Deconstruction II 
Deconstruction II
by Yale / Paul H. Fry
Video Lecture 11 of 26
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Views: 1,976
Date Added: October 26, 2009

Lecture Description


Overview:



In this second lecture on deconstruction, Professor Paul Fry concludes his consideration of Derrida and begins to explore the work of Paul de Man. Derrida's affinity for and departure from Levi-Strauss's distinction between nature and culture are outlined. De Man's relationship with Derrida, their similarities and differences--particularly de Man's insistence on "self-deconstruction" and his reliance on Jakobson--are discussed. The difference between rhetoric and grammar, particularly the rhetoricization of grammar and the grammaticization of rhetoric, is elucidated through de Man's own examples taken from "All in the Family," Yeats's "Among School Children," and the novels of Proust.



Reading assignment:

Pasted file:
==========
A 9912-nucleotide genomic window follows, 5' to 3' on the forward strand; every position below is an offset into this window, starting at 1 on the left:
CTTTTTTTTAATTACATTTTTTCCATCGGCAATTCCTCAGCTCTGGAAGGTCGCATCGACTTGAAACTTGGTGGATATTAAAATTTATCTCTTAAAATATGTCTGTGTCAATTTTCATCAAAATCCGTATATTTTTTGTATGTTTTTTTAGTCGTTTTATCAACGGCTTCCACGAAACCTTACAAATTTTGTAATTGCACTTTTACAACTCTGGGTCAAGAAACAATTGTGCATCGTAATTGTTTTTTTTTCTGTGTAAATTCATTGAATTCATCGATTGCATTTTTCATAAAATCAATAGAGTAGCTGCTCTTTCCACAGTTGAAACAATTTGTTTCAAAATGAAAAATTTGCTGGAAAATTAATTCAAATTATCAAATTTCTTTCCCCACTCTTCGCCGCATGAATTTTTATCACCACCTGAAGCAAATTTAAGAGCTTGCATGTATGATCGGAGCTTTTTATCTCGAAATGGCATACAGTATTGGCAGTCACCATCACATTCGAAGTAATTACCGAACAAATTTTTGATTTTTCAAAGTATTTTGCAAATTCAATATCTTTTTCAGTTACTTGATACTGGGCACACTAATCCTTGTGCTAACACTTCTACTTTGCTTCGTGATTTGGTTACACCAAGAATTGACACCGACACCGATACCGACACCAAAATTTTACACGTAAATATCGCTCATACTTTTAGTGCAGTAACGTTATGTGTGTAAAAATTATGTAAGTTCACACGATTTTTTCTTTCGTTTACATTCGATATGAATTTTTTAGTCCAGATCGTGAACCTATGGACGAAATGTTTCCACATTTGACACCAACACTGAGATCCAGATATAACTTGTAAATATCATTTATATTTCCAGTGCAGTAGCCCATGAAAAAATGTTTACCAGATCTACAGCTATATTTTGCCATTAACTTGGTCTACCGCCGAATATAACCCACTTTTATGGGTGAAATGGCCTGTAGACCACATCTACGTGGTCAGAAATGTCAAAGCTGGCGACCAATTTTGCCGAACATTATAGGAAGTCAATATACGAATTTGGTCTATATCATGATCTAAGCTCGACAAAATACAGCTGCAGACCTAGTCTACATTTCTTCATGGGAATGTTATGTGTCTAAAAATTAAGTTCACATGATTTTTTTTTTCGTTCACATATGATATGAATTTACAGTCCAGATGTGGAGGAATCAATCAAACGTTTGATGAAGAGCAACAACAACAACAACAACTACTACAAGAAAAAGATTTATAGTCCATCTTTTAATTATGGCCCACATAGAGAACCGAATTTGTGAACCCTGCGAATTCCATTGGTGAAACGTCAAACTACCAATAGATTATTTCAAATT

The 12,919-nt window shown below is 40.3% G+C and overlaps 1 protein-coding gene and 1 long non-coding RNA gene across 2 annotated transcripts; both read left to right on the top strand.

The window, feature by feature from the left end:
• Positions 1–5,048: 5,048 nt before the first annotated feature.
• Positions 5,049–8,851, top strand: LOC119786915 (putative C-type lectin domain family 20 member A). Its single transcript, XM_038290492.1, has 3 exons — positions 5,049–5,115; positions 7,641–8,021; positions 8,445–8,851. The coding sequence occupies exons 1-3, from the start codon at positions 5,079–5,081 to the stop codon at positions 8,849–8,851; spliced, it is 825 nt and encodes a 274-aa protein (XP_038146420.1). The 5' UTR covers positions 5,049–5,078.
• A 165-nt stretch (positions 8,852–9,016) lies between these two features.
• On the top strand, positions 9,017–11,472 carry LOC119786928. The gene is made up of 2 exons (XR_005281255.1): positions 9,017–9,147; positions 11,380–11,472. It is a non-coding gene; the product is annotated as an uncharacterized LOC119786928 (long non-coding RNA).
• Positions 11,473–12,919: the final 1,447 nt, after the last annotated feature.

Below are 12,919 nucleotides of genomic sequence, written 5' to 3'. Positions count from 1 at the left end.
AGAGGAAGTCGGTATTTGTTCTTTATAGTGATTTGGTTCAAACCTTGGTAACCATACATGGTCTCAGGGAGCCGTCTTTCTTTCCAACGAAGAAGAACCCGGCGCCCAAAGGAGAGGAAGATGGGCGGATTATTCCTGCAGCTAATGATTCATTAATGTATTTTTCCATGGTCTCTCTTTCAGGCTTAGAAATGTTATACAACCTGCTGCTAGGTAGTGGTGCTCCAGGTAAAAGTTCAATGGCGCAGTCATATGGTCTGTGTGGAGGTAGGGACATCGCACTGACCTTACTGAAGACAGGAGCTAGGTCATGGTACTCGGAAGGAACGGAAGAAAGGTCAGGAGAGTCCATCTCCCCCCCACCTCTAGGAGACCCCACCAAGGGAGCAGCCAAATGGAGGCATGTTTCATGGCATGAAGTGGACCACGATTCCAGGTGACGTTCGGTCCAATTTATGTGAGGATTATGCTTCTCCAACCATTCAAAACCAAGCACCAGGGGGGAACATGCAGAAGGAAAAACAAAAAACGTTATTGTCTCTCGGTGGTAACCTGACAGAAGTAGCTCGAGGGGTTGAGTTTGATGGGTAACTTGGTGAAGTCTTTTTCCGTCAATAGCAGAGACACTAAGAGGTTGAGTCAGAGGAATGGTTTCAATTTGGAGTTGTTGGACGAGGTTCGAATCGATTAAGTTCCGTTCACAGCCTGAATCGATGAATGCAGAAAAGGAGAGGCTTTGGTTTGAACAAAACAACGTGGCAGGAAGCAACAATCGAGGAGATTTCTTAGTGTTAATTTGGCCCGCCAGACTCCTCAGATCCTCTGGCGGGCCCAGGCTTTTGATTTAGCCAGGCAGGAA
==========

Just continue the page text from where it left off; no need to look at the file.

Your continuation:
De Man, Paul. "Semiology and Rhetoric." In The Critical Tradition, pp. 882-92

Course Index

Course Description


In this course, Prof. Paul H. Fry gives 26 video lectures on Theory of Literature. This is a survey of the main trends in twentieth-century literary theory. Lectures will provide background for the readings and explicate them where appropriate, while attempting to develop a coherent overall context that incorporates philosophical and social perspectives on the recurrent questions: what is literature, how is it produced, how can it be understood, and what is its purpose?

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